How to exercise at home during quarantine


So here we are. Sidelined by a pandemic in more ways than one and trying to find some semblance of normal life in a situation that is anything but normal. I realize that thinking about your workout right now might seem silly or inappropriate. It certainly does to me. It’s easier to think about all of my friends working in hospitals, all of my colleagues on the front lines, all of the people who have lost jobs and businesses and money, and all of the people dying from this virus all over the world. But that’s the thing about a global crisis: What you can do often feels so small and insignificant, but if we all just did what we could do, we’d be a lot better off. And right now, for most of us, that’s staying home.

While doing your part by social distancing, you can still exercise at home if that’s something you need in your life in order to feel normal (I do).

1. First and foremost, support your personal trainer if you have one.

If you were previously paying a certain amount in personal training each month and you’re able to continue doing that, consider continuing to pay your trainer during this time. They may even be able to train you remotely over FaceTime or Google Hangouts, or even write programming for you to follow at home.

2. Stream workouts from some amazing gyms and trainers.

I was pumped to see my boxing gym, Gloveworx, immediately pivot to virtual workouts—both on YouTube and on Instagram Live every single day. Of course it’s not the same as being in the gym with them, but there’s something special about still being able to work out “together” while apart. So many gyms and trainers are taking a similar approach right now, which means you can try out a "class" that you may never would have been able to otherwise.

3. Invest in at-home fitness equipment.

If you’re still craving the tactile feeling of lifting weight, Widerstrom suggests investing in one 25- to 35-pound weight—yep, you don’t even need to buy a set. “You can hold it with one hand for legs, two hands for upper body,” she says “You can do shoulder presses or bench presses on the floor. You can do a single-arm row.”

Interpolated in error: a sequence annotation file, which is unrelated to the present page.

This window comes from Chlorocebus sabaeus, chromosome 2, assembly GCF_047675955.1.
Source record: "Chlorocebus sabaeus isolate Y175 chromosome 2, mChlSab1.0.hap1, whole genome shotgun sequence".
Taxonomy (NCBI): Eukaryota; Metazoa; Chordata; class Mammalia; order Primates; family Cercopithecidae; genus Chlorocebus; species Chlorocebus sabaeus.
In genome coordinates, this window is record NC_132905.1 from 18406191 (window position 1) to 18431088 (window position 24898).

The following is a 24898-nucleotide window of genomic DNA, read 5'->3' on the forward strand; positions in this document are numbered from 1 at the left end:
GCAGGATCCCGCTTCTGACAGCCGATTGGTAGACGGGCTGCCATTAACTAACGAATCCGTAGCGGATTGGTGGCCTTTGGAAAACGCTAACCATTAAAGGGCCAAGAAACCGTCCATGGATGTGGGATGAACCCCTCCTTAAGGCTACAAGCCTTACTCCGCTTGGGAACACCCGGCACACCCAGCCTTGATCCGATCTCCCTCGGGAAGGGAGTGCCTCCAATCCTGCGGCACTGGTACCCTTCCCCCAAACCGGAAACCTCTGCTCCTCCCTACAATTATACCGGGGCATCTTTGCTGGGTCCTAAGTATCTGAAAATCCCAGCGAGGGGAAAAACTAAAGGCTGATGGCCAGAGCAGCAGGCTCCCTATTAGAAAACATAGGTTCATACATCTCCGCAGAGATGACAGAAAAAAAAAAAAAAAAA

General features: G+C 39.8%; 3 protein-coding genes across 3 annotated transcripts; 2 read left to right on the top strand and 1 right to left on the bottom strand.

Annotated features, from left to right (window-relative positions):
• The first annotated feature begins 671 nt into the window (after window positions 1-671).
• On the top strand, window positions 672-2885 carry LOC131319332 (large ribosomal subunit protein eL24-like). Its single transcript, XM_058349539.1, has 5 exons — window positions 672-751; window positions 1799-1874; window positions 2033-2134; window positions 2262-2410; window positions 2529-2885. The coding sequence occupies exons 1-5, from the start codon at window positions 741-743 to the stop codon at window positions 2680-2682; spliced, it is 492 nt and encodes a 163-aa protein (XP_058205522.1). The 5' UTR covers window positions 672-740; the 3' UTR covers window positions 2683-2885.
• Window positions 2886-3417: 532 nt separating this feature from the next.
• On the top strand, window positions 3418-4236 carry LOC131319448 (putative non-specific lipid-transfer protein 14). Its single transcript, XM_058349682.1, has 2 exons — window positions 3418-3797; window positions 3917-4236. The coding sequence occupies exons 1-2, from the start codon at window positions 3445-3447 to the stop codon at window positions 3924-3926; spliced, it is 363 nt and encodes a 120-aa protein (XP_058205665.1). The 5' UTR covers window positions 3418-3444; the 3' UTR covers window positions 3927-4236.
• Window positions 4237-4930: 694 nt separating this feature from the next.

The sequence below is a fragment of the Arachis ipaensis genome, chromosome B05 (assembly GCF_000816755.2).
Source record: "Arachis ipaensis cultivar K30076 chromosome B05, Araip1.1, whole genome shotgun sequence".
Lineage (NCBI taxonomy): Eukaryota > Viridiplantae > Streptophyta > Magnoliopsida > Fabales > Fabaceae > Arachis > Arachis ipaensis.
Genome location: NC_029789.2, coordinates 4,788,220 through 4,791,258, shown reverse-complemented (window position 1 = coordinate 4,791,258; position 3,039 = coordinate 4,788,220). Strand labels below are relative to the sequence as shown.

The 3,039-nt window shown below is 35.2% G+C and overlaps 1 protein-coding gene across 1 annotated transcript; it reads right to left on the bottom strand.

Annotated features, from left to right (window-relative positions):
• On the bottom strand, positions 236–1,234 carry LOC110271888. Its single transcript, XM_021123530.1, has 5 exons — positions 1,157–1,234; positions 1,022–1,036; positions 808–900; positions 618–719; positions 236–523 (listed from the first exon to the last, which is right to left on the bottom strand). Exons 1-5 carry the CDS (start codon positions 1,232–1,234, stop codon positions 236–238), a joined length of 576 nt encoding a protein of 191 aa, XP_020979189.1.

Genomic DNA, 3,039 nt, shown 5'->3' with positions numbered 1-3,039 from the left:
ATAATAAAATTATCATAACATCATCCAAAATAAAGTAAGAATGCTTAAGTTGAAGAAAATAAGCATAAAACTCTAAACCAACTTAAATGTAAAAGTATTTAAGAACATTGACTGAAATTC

If you’re still not sure which weight is right for you, she breaks it down even further: Beginner strength trainers should go for 20 pounds, intermediates, 25 to 30 pounds, and advanced lifters can buy 35 to 40 pounds.


4. Work within the space (and living situation) that you have.

Sure, it would be great to have an Olympic-level training facility in your basement with all the high-tech equipment a girl could dream of, but that’s not the reality for many people. If you’re working within the confines of your tiny bedroom in an apartment you share with a roommate, don’t be discouraged, says Widerstrom. You don’t need much space at all to get in a solid workout—as evidence by this small space, no-equipment cardio workout. And if you’re worried about the noise factor (downstairs neighbors and squat jumps don’t exactly mix), she suggests modifying plyometrics exercises for low-impact bodyweight exercises, which are actually really kind to your joints as well.

If you’re nervous about grunting through a strength training routine with your roommate trying to work in the living room, Widerstrom says she gets it, and sure there are things you can do to accommodate each other’s schedules, but at the end of the day, “I wouldn't worry about it too much just because I actually think it's a great conversation to broach with yourself,” she says. “You can continue to work around somebody else for your life or you can just live your life and not really worry about them.”